Cover image for Things change
Things change
Jones, Patrick, 1961-
Personal Author:
Publication Information:
New York : Walker & Co., [2004]

Physical Description:
216 pages ; 22 cm
Sixteen-year-old Johanna, one of the best students in her class, develops a passionate attachment for troubled seventeen-year-old Paul and finds her plans for the future changing in unexpected ways.
Reading Level:
710 Lexile.
Program Information:
Accelerated Reader AR UG 4.7 9.0 78784.

Reading Counts RC High School 3.9 15 Quiz: 39151 Guided reading level: NR.
Format :


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Y FICTION Young Adult Fiction Central Closed Stacks

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Sometimes things change, and sometimes they don't...Johanna always feels like she has to be perfect-the perfect student and the perfect obedient daughter, which leads her to being the perfect outcast among her high school peers. They say opposites attract, and that could be the only explanation for her attraction to Paul. Always the life of the party, Paul won his seat on the student council by running on an apathy platform. Wherever Paul goes, laughter follows, and Johanna longs to be a part of his inner circle. And whenever Johanna wants something, she plans and works hard to achieve her goal. Getting Paul into her life turns out to be the easy part. Keeping Paul happy while juggling all her other responsibilities is tough even for an overachiever like Johanna. Soon Paul's happiness becomes more important to Johanna than her own. More important than her relationship with her parents and friends. More important than her grades, her safety, and her future.

Author Notes

Patrick Jones is a former librarian for teenagers. He received lifetime achievement awards from the American Library Association and the Catholic Library Association in 2006. He is the author of numerous books including Things Change, Chasing Tail Lights, The Tear Collector, and The Gamble.

(Bowker Author Biography)

Reviews 3

Booklist Review

Gr. 8-11. Sixteen-year-old Johanna has always been daddy's perfect tough little Marine girl --a determined student who usually gets what she wants. Now she has her first boyfriend, Paul, the disturbing, anger-filled student body president. As Johanna and Paul become more involved, Johanna's grades drop, her relationships with her parents and best friend are compromised, and her life is jeopardized. From the opening sentence, I want you to kiss me, to the ominous conclusion, this is a compelling novel about teen dating, violence, and the tangled web of love and pain that permeates such dangerous relationships. Paul's pinning the blame on his violent father, who died long ago, may seem pat, and angry, poignant letters to his dad seem contrived, but readers will easily understand Johanna's excitement and attraction, as well as her need for love and security. Jones, the author of a number of professional materials for YA librarians, avoids didacticism in a debut novel that is both forceful and cautionary. For YAs wanting still another book on the subject, suggest Sarah Dessen's Dreamland (2000). --Frances Bradburn Copyright 2004 Booklist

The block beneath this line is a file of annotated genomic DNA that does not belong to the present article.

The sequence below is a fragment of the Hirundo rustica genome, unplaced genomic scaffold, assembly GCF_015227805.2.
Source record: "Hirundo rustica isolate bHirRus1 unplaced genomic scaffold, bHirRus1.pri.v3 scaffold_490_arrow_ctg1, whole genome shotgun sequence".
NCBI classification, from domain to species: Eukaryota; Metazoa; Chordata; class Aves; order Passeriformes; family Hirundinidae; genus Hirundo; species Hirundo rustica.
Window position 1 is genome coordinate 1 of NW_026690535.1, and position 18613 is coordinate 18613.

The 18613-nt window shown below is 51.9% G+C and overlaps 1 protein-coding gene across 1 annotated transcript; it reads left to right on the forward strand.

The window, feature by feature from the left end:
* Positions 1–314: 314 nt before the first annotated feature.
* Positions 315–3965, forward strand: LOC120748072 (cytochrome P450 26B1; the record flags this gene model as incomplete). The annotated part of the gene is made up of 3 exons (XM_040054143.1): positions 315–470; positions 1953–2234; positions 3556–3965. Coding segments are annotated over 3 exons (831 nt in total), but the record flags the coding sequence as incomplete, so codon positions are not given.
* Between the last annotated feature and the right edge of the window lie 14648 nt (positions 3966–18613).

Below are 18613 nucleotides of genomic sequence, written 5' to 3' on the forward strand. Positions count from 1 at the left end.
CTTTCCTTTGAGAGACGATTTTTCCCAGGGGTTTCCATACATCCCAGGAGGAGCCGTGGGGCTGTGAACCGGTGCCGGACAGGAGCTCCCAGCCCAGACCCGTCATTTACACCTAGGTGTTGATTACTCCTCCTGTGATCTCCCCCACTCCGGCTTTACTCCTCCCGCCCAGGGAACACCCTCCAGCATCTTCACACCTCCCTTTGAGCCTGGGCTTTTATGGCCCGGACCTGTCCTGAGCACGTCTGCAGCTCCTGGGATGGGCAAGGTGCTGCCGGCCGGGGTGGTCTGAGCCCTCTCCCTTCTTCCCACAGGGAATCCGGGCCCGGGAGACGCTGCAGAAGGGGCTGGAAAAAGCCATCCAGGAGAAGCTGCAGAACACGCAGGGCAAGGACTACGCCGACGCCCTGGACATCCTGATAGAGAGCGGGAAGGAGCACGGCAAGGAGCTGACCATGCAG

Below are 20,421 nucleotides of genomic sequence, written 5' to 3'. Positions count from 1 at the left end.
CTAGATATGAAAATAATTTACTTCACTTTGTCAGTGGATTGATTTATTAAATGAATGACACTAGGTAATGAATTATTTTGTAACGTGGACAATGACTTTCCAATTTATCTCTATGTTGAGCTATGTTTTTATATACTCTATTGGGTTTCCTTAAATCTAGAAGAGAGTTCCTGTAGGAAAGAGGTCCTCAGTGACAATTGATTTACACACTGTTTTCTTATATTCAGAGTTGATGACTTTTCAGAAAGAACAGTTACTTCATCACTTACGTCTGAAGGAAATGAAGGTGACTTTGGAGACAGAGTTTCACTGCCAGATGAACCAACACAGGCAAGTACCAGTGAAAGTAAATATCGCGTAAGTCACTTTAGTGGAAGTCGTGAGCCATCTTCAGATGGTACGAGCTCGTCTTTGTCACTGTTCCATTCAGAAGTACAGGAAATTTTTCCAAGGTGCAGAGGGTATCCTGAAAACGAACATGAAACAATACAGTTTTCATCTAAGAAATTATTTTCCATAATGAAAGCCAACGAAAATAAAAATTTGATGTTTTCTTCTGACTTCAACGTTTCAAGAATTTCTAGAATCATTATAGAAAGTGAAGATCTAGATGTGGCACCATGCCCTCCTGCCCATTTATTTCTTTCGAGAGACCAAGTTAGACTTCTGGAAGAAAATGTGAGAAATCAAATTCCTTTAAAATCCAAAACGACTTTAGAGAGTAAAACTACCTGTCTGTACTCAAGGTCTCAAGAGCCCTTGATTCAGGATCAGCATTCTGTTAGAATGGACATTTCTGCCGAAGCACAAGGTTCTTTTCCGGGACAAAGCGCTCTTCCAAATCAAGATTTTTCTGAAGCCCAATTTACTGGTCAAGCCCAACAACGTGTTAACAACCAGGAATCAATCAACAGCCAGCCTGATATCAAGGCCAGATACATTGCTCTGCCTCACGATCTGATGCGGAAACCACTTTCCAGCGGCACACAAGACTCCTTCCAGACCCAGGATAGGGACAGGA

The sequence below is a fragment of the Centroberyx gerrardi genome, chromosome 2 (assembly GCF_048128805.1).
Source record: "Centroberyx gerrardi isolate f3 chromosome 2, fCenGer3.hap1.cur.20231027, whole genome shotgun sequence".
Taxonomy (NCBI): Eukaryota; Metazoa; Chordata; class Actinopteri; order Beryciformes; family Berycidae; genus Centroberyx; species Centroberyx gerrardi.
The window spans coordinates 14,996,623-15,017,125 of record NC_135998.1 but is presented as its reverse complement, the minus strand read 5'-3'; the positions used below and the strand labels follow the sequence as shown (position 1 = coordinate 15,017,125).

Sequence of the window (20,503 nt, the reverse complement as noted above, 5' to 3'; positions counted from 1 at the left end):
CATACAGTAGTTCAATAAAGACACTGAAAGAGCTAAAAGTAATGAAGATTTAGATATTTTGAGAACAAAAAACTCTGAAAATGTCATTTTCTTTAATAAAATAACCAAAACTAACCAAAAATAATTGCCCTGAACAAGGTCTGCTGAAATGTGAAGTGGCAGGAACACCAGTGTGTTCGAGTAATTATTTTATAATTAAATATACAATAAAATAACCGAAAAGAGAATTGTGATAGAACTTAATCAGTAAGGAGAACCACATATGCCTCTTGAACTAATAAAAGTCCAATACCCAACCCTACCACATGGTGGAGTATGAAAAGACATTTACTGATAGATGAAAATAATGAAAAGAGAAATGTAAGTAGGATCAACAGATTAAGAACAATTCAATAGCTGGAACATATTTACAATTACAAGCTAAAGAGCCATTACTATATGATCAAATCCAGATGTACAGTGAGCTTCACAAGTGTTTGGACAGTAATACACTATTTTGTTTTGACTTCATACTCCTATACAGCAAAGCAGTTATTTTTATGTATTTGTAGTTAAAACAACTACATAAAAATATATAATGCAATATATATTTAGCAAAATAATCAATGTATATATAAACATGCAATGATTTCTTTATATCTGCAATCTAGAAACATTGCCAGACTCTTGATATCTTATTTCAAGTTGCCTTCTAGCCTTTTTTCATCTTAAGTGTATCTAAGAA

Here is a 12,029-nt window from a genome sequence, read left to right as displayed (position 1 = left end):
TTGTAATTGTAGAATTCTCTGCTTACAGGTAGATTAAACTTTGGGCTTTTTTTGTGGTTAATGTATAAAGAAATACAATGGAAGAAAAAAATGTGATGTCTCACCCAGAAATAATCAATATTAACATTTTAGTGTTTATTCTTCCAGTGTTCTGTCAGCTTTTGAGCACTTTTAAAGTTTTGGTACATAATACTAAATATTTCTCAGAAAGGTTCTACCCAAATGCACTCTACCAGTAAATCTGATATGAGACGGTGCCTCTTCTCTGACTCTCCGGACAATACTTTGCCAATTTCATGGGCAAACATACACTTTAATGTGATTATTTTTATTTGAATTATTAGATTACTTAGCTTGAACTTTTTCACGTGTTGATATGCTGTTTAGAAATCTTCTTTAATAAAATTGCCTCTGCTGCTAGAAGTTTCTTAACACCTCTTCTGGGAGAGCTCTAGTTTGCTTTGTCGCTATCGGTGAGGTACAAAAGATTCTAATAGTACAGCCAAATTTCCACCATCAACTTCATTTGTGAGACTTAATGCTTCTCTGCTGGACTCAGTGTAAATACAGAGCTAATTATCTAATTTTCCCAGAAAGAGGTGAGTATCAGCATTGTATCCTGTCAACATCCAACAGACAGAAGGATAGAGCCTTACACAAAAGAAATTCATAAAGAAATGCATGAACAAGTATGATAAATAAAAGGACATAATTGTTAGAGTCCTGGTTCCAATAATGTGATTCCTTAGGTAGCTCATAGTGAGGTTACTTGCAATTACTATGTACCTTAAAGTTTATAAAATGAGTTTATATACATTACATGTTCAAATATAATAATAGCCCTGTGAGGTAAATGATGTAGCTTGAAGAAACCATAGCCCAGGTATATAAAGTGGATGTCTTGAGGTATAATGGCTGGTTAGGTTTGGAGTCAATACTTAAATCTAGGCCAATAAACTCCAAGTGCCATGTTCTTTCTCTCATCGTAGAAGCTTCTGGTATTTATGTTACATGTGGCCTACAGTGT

Publisher's Weekly Review

"Alternating the perspectives of 16-year-old Johanna and her emotionally disturbed boyfriend, this psychologically involving first novel gives a frank, up-close look at a textbook case of dating violence," wrote PW. Ages 13-up. (Apr.) (c) Copyright PWxyz, LLC. All rights reserved

School Library Journal Review

Gr 8 Up-Johanna, 16, is a straight-A student with near perfect SATs. She adores Paul, a handsome senior, from a shy, self-conscious distance. When he begins to return her affections, she's dumbfounded and ecstatic. Then he hits her. Scared, she leaves him. He promises to change. Her heart and fragile ego win over her brain and self-respect and she takes him back. All the while he drinks and writes maudlin, self-pitying letters to his dead dad. As Janet Tashjian did in Fault Line (Holt, 2003), Jones adds an abusive father to give his teenage abuser pathos. The great difference between the two stories is in the deftness with which Tashjian created a truly charming abuser. Jones states over and over that Paul is funny, but often fails to show this in his interactions with Johanna. His quips are so smarmy and ingratiating that readers doubt her intelligence just because she laughs. The characters often speak without contractions, so the dialogue can be more stiffly editorial than believably teenage. Images are repeated as motifs, but most are more tiresome than meaningful. The constant references to Bruce Springsteen, which may confuse or annoy a 2004 teen, fail to move the plot or establish mood; the music serves only as a cheap symbol of Paul's anger. Johanna's struggle, pain, and final liberation are more convincingly written, and the novel shines in her scenes with Kara, a popular girl who suspects Paul's abuse. An earnest though clumsily told story.-Johanna Lewis, New York Public Library (c) Copyright 2010. Library Journals LLC, a wholly owned subsidiary of Media Source, Inc. No redistribution permitted.